Metabolic Processes

of 54

Please download to get full document.

View again

All materials on our website are shared by users. If you have any questions about copyright issues, please report us to resolve them. We are always happy to assist you.
PDF
54 pages
0 downs
0 views
Share
Description
Metabolic Processes. Enzymes, Energy and Chemical Reactions. Cellular Energy Processing. Metabolism : the sum of all chemical reactions Anabolism : assembly, polymerization, etc. requires energy Catabolism : disassembly, depolymerization releases energy
Transcript
Metabolic ProcessesEnzymes, Energy and Chemical ReactionsCellular Energy Processing
  • Metabolism: the sum of all chemical reactions
  • Anabolism: assembly, polymerization, etc.
  • requires energy
  • Catabolism: disassembly, depolymerization
  • releases energy
  • somereactions couple anabolism with catabolism
  • catabolism drives all anabolism
  • all reactions depend on enzyme catalysts
  • Energy can be stored or used for workFigure 6.1Cellular Energy Processing
  • cellular processes change chemical structures & transport materials
  • change and movement require energy exchanges
  • energy exchanges have to follow the law(s)
  • Cellular Energy Processing
  • First Law of Thermodynamics
  • during any event, Initial Energy = FinalEnergy
  • …neither created nor destroyedFigure 6.2Cellular Energy Processing
  • First Law of Thermodynamics
  • during any event, Initial Energy = FinalEnergy
  • Second Law of Thermodynamics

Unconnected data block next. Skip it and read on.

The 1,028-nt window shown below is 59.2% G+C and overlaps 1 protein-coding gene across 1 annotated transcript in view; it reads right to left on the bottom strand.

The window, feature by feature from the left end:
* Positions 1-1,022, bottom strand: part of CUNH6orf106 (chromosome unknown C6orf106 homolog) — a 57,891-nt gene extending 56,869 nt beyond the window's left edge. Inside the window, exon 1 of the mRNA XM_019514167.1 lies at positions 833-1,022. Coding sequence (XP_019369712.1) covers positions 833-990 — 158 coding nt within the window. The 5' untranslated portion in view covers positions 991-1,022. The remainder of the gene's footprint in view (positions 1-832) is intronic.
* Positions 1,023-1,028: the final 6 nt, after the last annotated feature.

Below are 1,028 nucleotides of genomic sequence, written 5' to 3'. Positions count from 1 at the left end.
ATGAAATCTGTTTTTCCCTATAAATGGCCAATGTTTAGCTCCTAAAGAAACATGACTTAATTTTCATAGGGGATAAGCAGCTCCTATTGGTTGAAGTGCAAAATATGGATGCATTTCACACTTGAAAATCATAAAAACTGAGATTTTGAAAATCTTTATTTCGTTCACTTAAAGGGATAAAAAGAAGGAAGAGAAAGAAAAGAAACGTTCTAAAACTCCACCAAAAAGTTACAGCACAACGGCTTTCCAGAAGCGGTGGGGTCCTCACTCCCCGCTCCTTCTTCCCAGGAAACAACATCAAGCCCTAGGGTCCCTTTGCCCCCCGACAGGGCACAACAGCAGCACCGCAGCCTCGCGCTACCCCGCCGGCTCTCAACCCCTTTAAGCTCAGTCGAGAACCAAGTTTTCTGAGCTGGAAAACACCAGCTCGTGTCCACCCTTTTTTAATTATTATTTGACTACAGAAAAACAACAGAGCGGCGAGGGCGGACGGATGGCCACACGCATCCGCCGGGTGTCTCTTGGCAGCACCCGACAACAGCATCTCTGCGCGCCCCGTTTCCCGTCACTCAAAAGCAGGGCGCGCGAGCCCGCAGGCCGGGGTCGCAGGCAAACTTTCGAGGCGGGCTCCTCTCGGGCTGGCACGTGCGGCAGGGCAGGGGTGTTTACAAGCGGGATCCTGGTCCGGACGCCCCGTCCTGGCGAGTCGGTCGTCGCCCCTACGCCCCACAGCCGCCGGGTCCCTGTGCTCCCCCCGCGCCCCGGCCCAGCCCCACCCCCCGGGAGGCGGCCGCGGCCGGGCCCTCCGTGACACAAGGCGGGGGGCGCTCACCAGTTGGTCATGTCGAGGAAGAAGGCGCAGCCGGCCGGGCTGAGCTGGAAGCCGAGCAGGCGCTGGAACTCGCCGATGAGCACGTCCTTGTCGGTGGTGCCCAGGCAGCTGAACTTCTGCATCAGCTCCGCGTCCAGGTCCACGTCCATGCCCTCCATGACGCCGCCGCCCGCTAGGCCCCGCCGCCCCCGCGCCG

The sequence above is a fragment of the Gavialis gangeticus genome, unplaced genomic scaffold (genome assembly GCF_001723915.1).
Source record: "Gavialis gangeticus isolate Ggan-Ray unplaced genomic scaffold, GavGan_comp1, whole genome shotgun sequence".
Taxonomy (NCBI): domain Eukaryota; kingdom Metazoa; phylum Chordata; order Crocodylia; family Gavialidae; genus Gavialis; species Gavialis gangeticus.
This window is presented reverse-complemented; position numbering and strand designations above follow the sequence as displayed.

• during any event, some energy is unavailable to do work
  • …some is unusable; disorder increasesFigure 6.2Cellular Energy Processing
  • cells obtain energy from outside sources
  • …an external source is requiredFigure 6.2Total energy =Figure 6.2 Cellular Energy Processing
  • total energy = usable energy + unusable energy, or
  • enthalpy = free energy + (entropy · absolute temperature)
  • H=G +TS, so, G=H-TS (three unmeasurable variables)
  • DG=DH-TDS (change in free energy at constant temperature)
  • DG > 0; energy requiredFigure 6.3Cellular Energy Processing
  • DG=DH-TDS describes energy changes in chemical reactions
  • positiveDG describes an energy-requiring reaction; anabolism; decrease in entropy
  • negativeDG describes an energy-yielding reaction; catabolism; increase in entropy
  • DG < 0; energy releasedFigure 6.3Cellular Energy Processing
  • spontaneity (≠ rate)
  • a spontaneous reaction goes more than half way to completion without an energy input; it is exergonic; DG < 0
  • a nonspontaneous reaction goes less than half way to completion without an energy input; it is endergonic; DG > 0
  • if A=>B is exergonic, B=>A is endergonic
  • Cellular Energy Processing
  • reactions are reversible
  • A <=> B
  • add more A, increase => rate
  • add more B, increase <= rate
  • equilibrium occurs when rates are equal
  • the closer to completion equilibrium occurs, the more free energy is released
  • reversible reaction at equilibriumFigure 6.4ATP: the cell’s chief energy currencyFigure 6.5cellular respiration supplies ATP for anabolismFigure 6.6ATP hydrolysis coupled to glutamine synthesisFigure 6.7cellular energy transfer
  • Adenosine TriPhosphate (ATP) is the predominant energy currency in the cell
  • ATP hydrolysis is exergonic (DG = -7.3 kcal/mol)
  • ATP + H2O => ADP + Pi
  • ATP synthesis is endergonic
  • ATP shuttles energy from exergonic reactions to endergonic reactions
  • each ATP is recycled ~10,000 times/day
  • ~1,000,000 ATPs are used by a cell/second
  • Enzymes: Biological Catalysts
  • a catalyst: increases the reaction rate; is unchanged by the reaction
  • most biological catalysts are proteins
  • some (few) biological catalysts are ribozymes (RNA)
  • Ea determines the likelihood that a reaction will occurFigure 6.8Enzymes: Biological Catalysts
  • each chemical reaction must overcome an energy barrier - activation energy (Ea)
  • spontaneous reactions will go - eventually
  • the direction is predictable
  • neither likelihood, nor rate is predictable
  • heatmay supplyEaFigure 6.9E + S => E-S complex => E + PFigure 6.10position substratesFigure 6.12induce strainalter surface chargeEnzymes: Biological Catalysts